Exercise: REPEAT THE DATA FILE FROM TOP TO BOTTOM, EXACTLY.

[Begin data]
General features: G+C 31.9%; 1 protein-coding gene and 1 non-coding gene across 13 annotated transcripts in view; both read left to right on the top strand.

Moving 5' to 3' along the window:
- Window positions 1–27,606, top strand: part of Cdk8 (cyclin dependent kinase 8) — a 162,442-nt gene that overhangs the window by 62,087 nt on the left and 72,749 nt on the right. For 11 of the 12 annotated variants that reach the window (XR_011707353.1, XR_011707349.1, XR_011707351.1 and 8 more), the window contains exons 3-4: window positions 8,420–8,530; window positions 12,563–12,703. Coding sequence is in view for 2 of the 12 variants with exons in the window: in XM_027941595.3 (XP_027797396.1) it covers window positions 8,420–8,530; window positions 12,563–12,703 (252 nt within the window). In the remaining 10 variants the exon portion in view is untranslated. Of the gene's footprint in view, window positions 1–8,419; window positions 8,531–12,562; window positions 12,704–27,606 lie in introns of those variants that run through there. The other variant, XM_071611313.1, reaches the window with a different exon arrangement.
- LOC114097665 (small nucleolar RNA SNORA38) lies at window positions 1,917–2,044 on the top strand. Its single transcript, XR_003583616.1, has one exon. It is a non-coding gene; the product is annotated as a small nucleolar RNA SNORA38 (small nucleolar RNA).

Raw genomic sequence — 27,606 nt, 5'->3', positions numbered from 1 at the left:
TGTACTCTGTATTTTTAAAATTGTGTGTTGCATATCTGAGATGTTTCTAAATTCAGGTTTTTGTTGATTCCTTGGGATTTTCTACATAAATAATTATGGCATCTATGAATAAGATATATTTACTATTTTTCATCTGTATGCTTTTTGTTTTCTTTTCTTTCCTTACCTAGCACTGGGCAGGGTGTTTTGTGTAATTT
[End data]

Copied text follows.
General features: G+C 31.9%; 1 protein-coding gene and 1 non-coding gene across 13 annotated transcripts in view; both read left to right on the top strand.

Moving 5' to 3' along the window:
- Window positions 1–27,606, top strand: part of Cdk8 (cyclin dependent kinase 8) — a 162,442-nt gene that overhangs the window by 62,087 nt on the left and 72,749 nt on the right. For 11 of the 12 annotated variants that reach the window (XR_011707353.1, XR_011707349.1, XR_011707351.1 and 8 more), the window contains exons 3-4: window positions 8,420–8,530; window positions 12,563–12,703. Coding sequence is in view for 2 of the 12 variants with exons in the window: in XM_027941595.3 (XP_027797396.1) it covers window positions 8,420–8,530; window positions 12,563–12,703 (252 nt within the window). In the remaining 10 variants the exon portion in view is untranslated. Of the gene's footprint in view, window positions 1–8,419; window positions 8,531–12,562; window positions 12,704–27,606 lie in introns of those variants that run through there. The other variant, XM_071611313.1, reaches the window with a different exon arrangement.
- LOC114097665 (small nucleolar RNA SNORA38) lies at window positions 1,917–2,044 on the top strand. Its single transcript, XR_003583616.1, has one exon. It is a non-coding gene; the product is annotated as a small nucleolar RNA SNORA38 (small nucleolar RNA).

Raw genomic sequence — 27,606 nt, 5'->3', positions numbered from 1 at the left:
TGTACTCTGTATTTTTAAAATTGTGTGTTGCATATCTGAGATGTTTCTAAATTCAGGTTTTTGTTGATTCCTTGGGATTTTCTACATAAATAATTATGGCATCTATGAATAAGATATATTTACTATTTTTCATCTGTATGCTTTTTGTTTTCTTTTCTTTCCTTACCTAGCACTGGGCAGGGTGTTTTGTGTAATTT